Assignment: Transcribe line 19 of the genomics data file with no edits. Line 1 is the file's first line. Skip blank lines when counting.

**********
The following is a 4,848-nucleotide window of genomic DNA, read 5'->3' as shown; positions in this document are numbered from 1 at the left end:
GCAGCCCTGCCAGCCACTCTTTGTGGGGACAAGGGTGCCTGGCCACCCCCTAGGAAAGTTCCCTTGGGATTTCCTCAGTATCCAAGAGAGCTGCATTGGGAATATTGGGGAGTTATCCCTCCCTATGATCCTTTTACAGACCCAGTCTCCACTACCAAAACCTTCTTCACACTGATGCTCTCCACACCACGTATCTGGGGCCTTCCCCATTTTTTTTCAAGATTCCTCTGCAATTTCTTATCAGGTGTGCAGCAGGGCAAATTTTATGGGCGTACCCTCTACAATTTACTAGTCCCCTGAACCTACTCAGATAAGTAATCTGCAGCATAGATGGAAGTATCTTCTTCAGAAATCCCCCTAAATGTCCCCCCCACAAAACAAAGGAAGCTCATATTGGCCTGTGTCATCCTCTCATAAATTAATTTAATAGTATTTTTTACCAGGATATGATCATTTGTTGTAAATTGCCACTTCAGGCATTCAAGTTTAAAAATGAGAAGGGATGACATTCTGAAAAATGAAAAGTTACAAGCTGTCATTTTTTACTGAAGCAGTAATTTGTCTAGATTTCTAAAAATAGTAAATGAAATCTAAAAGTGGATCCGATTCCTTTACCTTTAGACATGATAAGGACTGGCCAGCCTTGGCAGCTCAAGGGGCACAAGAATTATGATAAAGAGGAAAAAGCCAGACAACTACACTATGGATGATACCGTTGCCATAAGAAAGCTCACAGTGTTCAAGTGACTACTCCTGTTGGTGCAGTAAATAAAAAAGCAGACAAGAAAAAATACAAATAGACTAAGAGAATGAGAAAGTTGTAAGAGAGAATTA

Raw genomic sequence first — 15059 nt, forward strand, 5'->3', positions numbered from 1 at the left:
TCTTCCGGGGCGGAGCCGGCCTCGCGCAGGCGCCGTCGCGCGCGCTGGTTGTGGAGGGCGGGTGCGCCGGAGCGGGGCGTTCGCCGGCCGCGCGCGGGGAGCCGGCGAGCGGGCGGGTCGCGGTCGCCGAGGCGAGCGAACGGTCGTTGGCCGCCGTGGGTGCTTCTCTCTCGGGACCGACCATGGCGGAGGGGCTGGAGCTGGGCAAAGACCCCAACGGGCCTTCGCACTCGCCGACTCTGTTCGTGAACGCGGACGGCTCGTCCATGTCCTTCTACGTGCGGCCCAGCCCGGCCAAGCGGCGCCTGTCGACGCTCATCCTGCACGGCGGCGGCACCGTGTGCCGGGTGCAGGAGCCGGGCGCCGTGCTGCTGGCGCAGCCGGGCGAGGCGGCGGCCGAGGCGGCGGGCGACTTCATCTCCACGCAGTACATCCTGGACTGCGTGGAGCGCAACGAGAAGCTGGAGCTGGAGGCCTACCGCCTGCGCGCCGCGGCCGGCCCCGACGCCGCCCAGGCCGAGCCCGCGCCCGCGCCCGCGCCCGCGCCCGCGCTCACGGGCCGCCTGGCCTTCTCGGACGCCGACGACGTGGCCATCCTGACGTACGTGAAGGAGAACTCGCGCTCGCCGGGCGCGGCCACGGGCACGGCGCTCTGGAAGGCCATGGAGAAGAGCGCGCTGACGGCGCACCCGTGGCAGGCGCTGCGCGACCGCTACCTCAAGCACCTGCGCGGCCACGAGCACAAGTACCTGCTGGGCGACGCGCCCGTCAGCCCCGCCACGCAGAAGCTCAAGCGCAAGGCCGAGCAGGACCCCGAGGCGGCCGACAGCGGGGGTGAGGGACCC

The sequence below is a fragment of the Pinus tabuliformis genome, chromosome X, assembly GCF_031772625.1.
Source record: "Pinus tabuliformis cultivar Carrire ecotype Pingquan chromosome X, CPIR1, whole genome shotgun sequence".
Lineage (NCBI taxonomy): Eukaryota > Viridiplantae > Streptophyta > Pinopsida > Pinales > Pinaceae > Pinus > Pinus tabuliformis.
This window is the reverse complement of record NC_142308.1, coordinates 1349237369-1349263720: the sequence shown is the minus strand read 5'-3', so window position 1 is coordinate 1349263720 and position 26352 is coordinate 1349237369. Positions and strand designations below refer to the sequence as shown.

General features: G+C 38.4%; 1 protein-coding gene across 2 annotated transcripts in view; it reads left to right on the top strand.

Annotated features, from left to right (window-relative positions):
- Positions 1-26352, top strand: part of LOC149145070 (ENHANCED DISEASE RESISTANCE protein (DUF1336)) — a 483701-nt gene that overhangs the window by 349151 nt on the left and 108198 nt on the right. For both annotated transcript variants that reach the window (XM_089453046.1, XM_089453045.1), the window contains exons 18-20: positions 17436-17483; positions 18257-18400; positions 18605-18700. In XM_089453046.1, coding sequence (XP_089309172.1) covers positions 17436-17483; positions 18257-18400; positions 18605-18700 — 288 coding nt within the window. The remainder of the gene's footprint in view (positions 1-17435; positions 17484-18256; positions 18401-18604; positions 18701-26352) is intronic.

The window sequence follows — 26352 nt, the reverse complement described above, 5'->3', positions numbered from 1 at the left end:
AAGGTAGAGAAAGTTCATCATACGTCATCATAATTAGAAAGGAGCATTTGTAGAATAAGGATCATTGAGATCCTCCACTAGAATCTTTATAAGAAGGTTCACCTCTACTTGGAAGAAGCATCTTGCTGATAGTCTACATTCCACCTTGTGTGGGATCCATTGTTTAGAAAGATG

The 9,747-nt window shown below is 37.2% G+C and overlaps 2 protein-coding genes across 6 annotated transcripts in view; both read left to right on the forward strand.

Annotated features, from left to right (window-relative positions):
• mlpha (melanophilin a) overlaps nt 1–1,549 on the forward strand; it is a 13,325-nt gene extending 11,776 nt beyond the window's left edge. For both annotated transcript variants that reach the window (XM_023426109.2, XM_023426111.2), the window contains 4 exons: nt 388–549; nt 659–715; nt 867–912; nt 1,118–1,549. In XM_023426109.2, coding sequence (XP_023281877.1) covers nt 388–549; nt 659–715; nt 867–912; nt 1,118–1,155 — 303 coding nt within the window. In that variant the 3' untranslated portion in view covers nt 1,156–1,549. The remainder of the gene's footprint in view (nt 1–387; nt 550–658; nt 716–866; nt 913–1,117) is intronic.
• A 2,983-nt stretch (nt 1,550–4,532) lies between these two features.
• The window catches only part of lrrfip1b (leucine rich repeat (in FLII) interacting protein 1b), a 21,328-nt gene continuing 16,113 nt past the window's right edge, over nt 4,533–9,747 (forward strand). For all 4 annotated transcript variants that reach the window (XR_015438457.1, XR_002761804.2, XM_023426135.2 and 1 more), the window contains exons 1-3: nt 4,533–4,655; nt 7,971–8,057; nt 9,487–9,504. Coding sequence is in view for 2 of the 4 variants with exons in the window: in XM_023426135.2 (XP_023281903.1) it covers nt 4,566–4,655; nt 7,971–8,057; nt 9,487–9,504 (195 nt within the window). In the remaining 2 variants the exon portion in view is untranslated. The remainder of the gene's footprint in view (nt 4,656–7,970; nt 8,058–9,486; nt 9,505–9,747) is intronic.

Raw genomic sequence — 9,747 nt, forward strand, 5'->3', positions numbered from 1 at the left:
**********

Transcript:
Raw genomic sequence — 9,747 nt, forward strand, 5'->3', positions numbered from 1 at the left: